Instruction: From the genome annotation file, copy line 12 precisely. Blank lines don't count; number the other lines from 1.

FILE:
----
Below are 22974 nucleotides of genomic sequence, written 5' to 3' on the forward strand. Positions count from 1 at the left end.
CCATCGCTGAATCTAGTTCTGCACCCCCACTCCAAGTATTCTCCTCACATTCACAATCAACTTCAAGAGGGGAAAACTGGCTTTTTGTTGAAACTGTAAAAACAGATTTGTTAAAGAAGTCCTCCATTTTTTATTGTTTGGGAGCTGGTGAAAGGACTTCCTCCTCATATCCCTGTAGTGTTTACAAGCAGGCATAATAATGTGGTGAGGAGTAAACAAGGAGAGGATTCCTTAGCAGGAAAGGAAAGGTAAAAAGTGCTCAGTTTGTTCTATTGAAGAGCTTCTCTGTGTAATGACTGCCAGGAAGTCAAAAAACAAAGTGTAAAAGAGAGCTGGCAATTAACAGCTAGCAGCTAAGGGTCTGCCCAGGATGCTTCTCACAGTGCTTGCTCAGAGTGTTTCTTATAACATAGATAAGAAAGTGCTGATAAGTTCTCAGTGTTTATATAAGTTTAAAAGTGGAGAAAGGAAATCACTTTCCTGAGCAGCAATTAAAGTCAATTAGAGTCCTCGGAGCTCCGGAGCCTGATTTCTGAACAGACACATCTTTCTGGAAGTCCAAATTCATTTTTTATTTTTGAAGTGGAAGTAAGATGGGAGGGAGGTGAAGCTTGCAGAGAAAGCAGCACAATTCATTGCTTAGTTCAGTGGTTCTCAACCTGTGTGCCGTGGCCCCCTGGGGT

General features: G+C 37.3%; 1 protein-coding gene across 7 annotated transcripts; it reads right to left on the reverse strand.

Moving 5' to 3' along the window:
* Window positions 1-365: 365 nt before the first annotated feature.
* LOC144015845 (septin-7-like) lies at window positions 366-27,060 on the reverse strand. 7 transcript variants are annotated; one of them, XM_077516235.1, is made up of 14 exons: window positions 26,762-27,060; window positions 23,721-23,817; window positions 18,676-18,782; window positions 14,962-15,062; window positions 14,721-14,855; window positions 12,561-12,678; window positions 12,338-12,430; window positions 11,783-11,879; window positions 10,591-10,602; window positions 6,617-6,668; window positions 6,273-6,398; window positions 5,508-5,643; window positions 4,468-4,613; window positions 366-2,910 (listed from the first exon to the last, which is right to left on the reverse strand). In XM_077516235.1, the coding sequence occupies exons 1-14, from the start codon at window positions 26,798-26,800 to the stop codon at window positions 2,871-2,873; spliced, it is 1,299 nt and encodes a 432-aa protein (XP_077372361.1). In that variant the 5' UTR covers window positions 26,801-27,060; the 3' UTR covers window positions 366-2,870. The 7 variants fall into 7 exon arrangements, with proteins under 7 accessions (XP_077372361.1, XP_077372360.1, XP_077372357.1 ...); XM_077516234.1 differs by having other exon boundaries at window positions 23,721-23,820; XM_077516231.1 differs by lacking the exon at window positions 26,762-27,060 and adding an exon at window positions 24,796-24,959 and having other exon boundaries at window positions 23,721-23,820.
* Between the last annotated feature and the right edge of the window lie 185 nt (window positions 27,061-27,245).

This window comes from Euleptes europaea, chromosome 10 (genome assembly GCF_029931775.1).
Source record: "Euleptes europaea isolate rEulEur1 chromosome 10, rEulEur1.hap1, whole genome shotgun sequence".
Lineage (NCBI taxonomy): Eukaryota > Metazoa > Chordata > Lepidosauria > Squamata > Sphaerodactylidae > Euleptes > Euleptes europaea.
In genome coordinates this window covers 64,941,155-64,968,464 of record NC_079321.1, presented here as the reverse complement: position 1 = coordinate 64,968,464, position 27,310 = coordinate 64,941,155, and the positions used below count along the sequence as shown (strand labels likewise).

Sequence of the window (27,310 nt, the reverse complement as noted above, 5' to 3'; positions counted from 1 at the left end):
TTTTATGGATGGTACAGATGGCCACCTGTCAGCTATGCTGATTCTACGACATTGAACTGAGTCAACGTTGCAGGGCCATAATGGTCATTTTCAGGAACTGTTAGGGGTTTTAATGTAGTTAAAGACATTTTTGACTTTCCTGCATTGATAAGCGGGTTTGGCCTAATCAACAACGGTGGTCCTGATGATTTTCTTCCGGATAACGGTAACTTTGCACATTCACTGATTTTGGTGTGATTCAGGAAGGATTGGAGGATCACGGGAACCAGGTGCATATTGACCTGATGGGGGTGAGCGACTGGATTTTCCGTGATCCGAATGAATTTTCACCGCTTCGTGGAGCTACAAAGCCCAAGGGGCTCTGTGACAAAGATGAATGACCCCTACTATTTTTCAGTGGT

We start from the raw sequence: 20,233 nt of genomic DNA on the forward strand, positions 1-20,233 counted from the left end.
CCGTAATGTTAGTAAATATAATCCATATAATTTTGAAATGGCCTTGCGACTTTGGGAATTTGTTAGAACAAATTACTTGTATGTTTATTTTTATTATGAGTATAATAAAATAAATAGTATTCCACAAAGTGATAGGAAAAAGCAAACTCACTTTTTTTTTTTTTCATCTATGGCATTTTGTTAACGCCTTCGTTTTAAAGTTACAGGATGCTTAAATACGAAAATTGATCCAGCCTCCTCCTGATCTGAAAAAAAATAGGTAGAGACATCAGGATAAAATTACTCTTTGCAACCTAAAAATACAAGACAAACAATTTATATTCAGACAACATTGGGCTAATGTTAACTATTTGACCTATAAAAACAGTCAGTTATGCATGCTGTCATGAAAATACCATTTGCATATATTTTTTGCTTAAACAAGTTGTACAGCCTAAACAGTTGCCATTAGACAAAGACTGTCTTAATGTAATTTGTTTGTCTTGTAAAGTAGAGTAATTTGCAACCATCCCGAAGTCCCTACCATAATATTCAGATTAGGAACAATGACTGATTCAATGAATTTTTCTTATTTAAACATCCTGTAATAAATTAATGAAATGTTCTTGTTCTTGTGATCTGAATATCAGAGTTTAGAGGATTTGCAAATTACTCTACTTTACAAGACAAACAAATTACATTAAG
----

Sequence of the window (27,310 nt, the reverse complement as noted above, 5' to 3'; positions counted from 1 at the left end):